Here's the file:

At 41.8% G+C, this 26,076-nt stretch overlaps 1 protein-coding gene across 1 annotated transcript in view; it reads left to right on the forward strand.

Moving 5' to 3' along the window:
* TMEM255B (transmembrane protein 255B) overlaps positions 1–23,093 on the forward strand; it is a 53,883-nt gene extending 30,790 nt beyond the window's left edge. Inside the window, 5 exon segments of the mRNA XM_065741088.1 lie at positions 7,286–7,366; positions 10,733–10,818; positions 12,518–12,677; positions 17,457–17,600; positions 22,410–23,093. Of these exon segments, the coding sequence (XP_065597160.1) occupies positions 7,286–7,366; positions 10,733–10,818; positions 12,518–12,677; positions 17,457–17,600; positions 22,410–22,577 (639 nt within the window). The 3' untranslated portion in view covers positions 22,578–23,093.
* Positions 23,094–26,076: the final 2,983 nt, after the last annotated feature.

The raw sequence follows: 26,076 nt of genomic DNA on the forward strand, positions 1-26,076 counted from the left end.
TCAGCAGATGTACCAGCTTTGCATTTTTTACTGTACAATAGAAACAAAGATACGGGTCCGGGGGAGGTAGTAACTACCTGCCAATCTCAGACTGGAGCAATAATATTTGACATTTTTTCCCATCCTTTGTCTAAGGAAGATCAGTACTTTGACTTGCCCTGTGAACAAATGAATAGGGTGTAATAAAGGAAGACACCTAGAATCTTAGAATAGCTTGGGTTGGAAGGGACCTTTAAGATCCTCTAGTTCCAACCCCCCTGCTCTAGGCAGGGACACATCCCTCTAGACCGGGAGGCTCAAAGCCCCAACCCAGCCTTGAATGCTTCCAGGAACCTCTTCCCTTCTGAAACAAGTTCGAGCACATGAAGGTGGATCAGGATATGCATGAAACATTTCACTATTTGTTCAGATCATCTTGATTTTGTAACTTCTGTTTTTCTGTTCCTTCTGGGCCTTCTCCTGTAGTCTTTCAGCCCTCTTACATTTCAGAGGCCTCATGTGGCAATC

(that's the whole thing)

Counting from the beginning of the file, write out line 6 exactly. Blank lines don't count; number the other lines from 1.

TCAGCAGATGTACCAGCTTTGCATTTTTTACTGTACAATAGAAACAAAGATACGGGTCCGGGGGAGGTAGTAACTACCTGCCAATCTCAGACTGGAGCAATAATATTTGACATTTTTTCCCATCCTTTGTCTAAGGAAGATCAGTACTTTGACTTGCCCTGTGAACAAATGAATAGGGTGTAATAAAGGAAGACACCTAGAATCTTAGAATAGCTTGGGTTGGAAGGGACCTTTAAGATCCTCTAGTTCCAACCCCCCTGCTCTAGGCAGGGACACATCCCTCTAGACCGGGAGGCTCAAAGCCCCAACCCAGCCTTGAATGCTTCCAGGAACCTCTTCCCTTCTGAAACAAGTTCGAGCACATGAAGGTGGATCAGGATATGCATGAAACATTTCACTATTTGTTCAGATCATCTTGATTTTGTAACTTCTGTTTTTCTGTTCCTTCTGGGCCTTCTCCTGTAGTCTTTCAGCCCTCTTACATTTCAGAGGCCTCATGTGGCAATC